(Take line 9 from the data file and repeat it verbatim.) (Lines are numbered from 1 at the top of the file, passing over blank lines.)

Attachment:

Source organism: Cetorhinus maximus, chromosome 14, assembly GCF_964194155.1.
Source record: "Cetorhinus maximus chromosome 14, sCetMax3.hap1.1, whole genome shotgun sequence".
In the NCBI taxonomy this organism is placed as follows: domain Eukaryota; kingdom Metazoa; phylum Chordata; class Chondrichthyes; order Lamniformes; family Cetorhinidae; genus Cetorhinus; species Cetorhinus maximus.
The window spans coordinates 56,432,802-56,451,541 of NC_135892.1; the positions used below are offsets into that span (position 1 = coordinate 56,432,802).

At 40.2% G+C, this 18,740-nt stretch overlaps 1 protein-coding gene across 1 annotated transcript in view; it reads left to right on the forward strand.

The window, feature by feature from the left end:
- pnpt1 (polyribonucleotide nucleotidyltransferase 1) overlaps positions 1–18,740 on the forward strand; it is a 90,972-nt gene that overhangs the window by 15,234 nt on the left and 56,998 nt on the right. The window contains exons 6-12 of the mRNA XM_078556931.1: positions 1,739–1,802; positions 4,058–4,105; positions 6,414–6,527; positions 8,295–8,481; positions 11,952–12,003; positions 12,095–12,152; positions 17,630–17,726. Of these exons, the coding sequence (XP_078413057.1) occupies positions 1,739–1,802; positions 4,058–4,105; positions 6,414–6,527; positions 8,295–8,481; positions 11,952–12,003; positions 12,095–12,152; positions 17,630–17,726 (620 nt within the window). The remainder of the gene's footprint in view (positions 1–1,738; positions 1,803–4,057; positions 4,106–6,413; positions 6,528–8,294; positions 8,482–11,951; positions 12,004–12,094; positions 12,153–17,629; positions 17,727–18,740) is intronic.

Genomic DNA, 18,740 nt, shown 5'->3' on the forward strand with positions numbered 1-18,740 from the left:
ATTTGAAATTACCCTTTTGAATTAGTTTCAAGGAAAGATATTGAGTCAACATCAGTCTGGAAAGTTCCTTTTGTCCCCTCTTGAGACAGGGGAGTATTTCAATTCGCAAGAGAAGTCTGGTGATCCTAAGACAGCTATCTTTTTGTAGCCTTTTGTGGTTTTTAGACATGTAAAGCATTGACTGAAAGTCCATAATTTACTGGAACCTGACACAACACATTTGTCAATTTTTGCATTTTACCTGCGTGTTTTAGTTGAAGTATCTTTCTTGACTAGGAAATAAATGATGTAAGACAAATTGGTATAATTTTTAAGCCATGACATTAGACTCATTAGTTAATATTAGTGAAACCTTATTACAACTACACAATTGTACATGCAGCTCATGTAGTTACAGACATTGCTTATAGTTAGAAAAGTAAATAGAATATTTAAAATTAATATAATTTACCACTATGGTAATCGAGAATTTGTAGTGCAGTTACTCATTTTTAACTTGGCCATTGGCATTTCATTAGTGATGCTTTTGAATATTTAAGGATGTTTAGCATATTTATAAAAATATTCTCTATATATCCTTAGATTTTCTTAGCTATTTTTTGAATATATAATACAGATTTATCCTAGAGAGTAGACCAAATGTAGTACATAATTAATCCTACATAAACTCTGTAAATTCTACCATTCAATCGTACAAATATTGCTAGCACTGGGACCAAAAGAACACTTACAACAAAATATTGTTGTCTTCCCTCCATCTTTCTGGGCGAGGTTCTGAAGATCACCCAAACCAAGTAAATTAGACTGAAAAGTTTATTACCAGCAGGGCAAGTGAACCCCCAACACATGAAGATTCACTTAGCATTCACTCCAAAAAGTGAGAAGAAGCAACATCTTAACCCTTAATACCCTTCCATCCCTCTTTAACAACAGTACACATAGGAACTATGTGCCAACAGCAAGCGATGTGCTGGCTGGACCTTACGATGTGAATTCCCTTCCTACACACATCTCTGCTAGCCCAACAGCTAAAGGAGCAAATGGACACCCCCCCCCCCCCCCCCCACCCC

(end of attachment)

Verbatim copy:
ATTTGAAATTACCCTTTTGAATTAGTTTCAAGGAAAGATATTGAGTCAACATCAGTCTGGAAAGTTCCTTTTGTCCCCTCTTGAGACAGGGGAGTATTTCAATTCGCAAGAGAAGTCTGGTGATCCTAAGACAGCTATCTTTTTGTAGCCTTTTGTGGTTTTTAGACATGTAAAGCATTGACTGAAAGTCCATAATTTACTGGAACCTGACACAACACATTTGTCAATTTTTGCATTTTACCTGCGTGTTTTAGTTGAAGTATCTTTCTTGACTAGGAAATAAATGATGTAAGACAAATTGGTATAATTTTTAAGCCATGACATTAGACTCATTAGTTAATATTAGTGAAACCTTATTACAACTACACAATTGTACATGCAGCTCATGTAGTTACAGACATTGCTTATAGTTAGAAAAGTAAATAGAATATTTAAAATTAATATAATTTACCACTATGGTAATCGAGAATTTGTAGTGCAGTTACTCATTTTTAACTTGGCCATTGGCATTTCATTAGTGATGCTTTTGAATATTTAAGGATGTTTAGCATATTTATAAAAATATTCTCTATATATCCTTAGATTTTCTTAGCTATTTTTTGAATATATAATACAGATTTATCCTAGAGAGTAGACCAAATGTAGTACATAATTAATCCTACATAAACTCTGTAAATTCTACCATTCAATCGTACAAATATTGCTAGCACTGGGACCAAAAGAACACTTACAACAAAATATTGTTGTCTTCCCTCCATCTTTCTGGGCGAGGTTCTGAAGATCACCCAAACCAAGTAAATTAGACTGAAAAGTTTATTACCAGCAGGGCAAGTGAACCCCCAACACATGAAGATTCACTTAGCATTCACTCCAAAAAGTGAGAAGAAGCAACATCTTAACCCTTAATACCCTTCCATCCCTCTTTAACAACAGTACACATAGGAACTATGTGCCAACAGCAAGCGATGTGCTGGCTGGACCTTACGATGTGAATTCCCTTCCTACACACATCTCTGCTAGCCCAACAGCTAAAGGAGCAAATGGACACCCCCCCCCCCCCCCCCCACCCC